Employment Outcomes and PTSD Symptom Severity
- 1.1k Downloads
A diagnosis of chronic war-related posttraumatic stress disorder (PTSD) has been linked consistently to poor employment outcomes. This study investigates the relation further, analyzing how symptom severity correlates with work status, occupation type, and earnings. Study participants were male Vietnam veterans with severe or very severe PTSD who received treatment in the Department of Veterans Affairs system (N = 325). Veterans with more severe symptoms were more likely to work part-time or not at all. Among workers, more severe symptoms were weakly associated with having a sales or clerical position. Conditional on employment and occupation category, there was no significant relation between PTSD symptom level and earnings. Alternative PTSD symptom measures produced similar results. Our findings suggest that even modest reductions in PTSD symptoms may lead to employment gains, even if the overall symptom level remains severe.
Keywordsposttraumatic stress disorders employment income Veterans Veterans hospitals mental health services
Unable to display preview. Download preview PDF.
- Blake, D. D., Weathers, F. W., Nagy, L. M., Kaloupek, D. G., Klauminzer, G., Charney, D. S., et al. (1990). A clinician rating scale for assessing current and lifetime PTSD: The CAPS-1. The Behavior Therapist, 18, 187–188.Google Scholar
- Bound, J., Schoenbaum, M., Stinebrickner, T., & Waidmann, T. (1998). The dynamic effects of health on the labor force transitions of older workers. National Bureau of Economic Research Working Paper, no. w6777.Google Scholar
- Bound, J., & Waidmann, T. (2002). Accounting for recent declines in employment rates among working-aged men and women with disabilities. Journal of Human Resources, 37, 231– 250.Google Scholar
- Cohany, S. R. (1992). The Vietnam-era cohort: Employment and earnings. Monthly Labor Review, June, 3–15.Google Scholar
- Cook, J. A. (2003). Results of a multi-site clinical trials study of employment models for mental health consumers. Chicago, Ill.: University of Illinois at Chicago. Retrieved from http://www.psych.uic.edu/eidp (accessed Nov., 2003).
- Drebing, C. E., Rosenheck, R., & Penk, W. (2001). CWT National Survey: Summary of program director responses. West Haven, CT: New England Mental Illness Research, Education, and Clinical Center, VA Connecticut Health Care System.Google Scholar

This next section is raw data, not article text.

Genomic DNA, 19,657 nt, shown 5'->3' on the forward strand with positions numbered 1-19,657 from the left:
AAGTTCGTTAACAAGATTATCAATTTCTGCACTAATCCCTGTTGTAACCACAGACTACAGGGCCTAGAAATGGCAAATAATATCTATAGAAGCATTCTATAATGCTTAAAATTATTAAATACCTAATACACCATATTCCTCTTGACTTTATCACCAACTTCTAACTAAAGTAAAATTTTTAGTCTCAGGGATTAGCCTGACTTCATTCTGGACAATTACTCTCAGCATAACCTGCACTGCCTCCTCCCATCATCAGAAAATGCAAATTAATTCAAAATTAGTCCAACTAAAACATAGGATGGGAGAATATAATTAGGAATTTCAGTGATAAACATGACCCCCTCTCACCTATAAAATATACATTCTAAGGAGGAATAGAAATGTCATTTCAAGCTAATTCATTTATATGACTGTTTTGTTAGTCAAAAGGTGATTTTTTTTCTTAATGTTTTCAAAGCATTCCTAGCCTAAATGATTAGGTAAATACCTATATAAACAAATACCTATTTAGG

- Greene, W. H. (1993). Econometric analysis (2nd ed.). New York: Macmillan.Google Scholar
- Heckman, J. J. (1979). Sample selection bias as a specification error. Econometrica, 47, 153–161.Google Scholar
- Noble, J. H., Honberg, R. S., Hall, L. L., & Flynn, L. M. (1997). A legacy of failure: The inability of the federal-state vocational rehabilitation system to serve people with severe mental illnesses. Arlington, VA: National Alliance for the Mentally Ill.Google Scholar
- Roswell, R. (2002). Posthearing questions concerning July 24, 2002 hearing on “Mental health care: Can VA still deliver?”: Response to Senator Rockefeller. Washington, DC: U.S. Department of Veterans Affairs.Google Scholar
- Schnurr, P. P., Friedman, M. J., Foy, D. W., Shea, M. T., Hsieh, F. Y., Lavori, P. W., et al. (2003). A randomized trial of trauma focus group therapy for posttraumatic stress disorder: Results from a Department of Veterans Affairs Cooperative Study. Archives of General Psychiatry, 60, 481–489.CrossRefPubMedGoogle Scholar
- U.S. Census Bureau. (2002). Statistical abstract of the United States: 2001. Washington, DC: Government Printing Office.Google Scholar
- U.S. General Accounting Office. (2002). SSA and VA disability programs: Re-examination of disability criteria needed to help ensure program integrity (Report GAO-02-597). Washington, DC: U.S. General Accounting Office. Weathers, F. W., Keane, T. M., & Davidson, J. R. (2001). Clinician-administered PTSD scale: A review of the first ten years of research. Depression and Anxiety, 13, 132– 156.Google Scholar
- Weathers, F. W., Litz, B. T., Herman, D. S., Huska, J. A., & Keane, T. M. (1993). PTSD Checklist: Reliability, validity, and diagnostic utility. In Proceedings of the 9th Annual Meeting of the International Society for Traumatic Stress Studies (ISTSS) (p. 8). Chicago, IL: ISTSS.Google Scholar
- Zatzick, D. F., Marmar, C. R., Weiss, D. S., Browner, W. S., Metzler, T. J., Golding, J. M., et al. (1997). Posttraumatic stress disorder and functioning and quality of life outcomes in a nationally representative sample of male Vietnam veterans. American Journal of Psychiatry, 154, 1690–1695.PubMedGoogle Scholar